Judy took a quick look at Heather who was immersed in a Harry Potter book to see if she was paying any attention and said, ‘please don’t ask me to do such things Mash. If you need any help for the next elections, I’m game. But not for anything else. It’s not as if you’ve been very keen to meet my friends.’
‘I’m happy to meet Barbara and Urush as often as you want. In fact, Urush and I plan to meet up this weekend. Urush says he may have some trouble in getting back two of the plantations his family used to own under the rules we’ve framed.’
‘Why is that?’
‘Well, apparently his father did not have title deeds to two of the three plantations they owned and which got nationalised. You know, some of the plantations were developed on land to which no one had title. Urush’s family has owned those plantations for many generations, but they never bothered to get title deeds to them. So when they were taken over, they did not get even the nominal compensation. Basically they are not the owners on record.’
‘I wish you could do something about this sort of red-tapism. It is so ridiculous and unfair.’
‘Maybe you should take Heather along. Her Keenda teacher says she has been picking up quite well.’
‘Really, maybe I should.’ Mash paused to see if Heather would look up from her Harry Potter book. She didn’t.
‘Isn’t this her second one?’ Mash asked Judy.
‘No, this is her third. Isn’t this one the third honey?’
Heather looked up briefly, flipped the book so that Mash could read ‘Harry Potter and the Prisoner of Azkaban’ on its cover and said, ‘yes, my third,’ and went back to reading her book.
‘How many did they give her?’
‘Four,’ Judy said and added, ‘It’s such a good thing Vanamola is into books. Heather copies everything Vanamola does.’
There was an awkward silence for a while. Then Mash said, ‘I don’t think she is ready yet to attend meetings of this sort. For one, it will all be in Keenda.’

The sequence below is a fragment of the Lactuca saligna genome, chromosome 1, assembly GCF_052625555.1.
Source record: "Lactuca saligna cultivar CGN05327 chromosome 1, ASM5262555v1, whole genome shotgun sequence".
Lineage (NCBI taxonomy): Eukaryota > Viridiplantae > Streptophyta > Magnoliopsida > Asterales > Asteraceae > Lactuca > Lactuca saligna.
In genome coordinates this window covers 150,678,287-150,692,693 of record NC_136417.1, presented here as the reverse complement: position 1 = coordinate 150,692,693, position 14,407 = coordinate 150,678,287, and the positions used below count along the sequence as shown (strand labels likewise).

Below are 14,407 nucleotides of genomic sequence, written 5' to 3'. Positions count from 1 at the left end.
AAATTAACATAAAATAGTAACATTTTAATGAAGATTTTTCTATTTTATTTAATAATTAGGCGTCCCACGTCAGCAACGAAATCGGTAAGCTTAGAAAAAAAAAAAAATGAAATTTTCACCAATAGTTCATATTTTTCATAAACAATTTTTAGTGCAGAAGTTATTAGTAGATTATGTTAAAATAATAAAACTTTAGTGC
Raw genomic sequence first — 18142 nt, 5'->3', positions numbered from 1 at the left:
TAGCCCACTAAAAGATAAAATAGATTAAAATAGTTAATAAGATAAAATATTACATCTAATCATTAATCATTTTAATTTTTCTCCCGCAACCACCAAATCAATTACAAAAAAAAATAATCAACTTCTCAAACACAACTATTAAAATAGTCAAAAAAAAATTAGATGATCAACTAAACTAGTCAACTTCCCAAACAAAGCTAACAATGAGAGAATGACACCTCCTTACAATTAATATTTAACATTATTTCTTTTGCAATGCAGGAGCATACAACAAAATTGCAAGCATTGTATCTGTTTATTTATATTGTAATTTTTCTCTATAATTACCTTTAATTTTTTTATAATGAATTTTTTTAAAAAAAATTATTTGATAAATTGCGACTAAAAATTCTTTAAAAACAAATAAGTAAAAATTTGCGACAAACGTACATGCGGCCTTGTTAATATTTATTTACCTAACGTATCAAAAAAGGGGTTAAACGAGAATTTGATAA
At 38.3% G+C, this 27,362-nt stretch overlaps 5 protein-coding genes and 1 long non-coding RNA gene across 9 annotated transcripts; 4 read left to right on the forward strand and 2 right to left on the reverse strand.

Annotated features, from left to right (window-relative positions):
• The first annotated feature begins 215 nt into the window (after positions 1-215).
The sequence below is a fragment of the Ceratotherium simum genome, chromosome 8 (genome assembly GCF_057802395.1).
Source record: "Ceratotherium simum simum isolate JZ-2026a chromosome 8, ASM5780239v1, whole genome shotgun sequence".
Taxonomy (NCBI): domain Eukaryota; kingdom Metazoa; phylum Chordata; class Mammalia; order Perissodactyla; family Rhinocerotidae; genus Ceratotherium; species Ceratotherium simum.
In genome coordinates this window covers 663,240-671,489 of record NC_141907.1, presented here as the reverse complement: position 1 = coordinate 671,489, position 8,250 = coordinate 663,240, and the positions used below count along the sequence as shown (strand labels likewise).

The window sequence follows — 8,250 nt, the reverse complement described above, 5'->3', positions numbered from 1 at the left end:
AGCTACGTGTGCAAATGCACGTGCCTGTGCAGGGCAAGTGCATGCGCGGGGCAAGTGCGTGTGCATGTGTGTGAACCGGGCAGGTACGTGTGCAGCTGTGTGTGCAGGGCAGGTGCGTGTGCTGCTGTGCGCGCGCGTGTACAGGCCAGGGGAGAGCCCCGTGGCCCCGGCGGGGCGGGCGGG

‘She took Keenda tuition during her vacation,’ Judy said.
‘Didn’t she say she still doesn’t understand the stuff they say in class?’ Mash asked.
‘Of course not. She can understand Keenda pretty well. Can’t you darling?’
‘Heather, I asked you a question,’ Judy shouted when Heather refused to respond to her question.
‘Do you still sit next to that fussy princess this year?’ Mash asked Heather.
Heather looked up from her book and said, ‘Dad, since you and Mom don’t ever talk to each other except when you fight, I don’t see why I should talk to either of you!’
Mash gave Judy a furious look. It was entirely her fault. She ought to at least have the sense to reserve their quarrels for when they were along. Judy’s stared back at Mash as if it was all Mash’s fault.
That night as they went to sleep, Mash told Judy, ‘you seem to be incapable of making the smallest compromise. Do you have any idea as to what sort of pressure I am under?’
‘Oh boy! Finally I realise there’s someone here who can’t handle the pressure. I didn’t know this till now. Mash, you should have stayed back at Watford. So what if you didn’t make partner? I never thought you were partner material anyway.’
The last vestiges of guilt which Mash had about what he was going to do were washed away.
The next day all went according to plan. Mash’s car dropped him off in front of Sulawa’s house and then drove off to park nearby. When Mash rang the bell, Sulawa opened the door. She was wearing a pair of jeans and a loose t-shirt which almost came up to her knees. Her hair was pulled back and left loose the way it was at the wedding reception.
‘Alakom Maheshdas-raan,’ Sulawa said with a smile.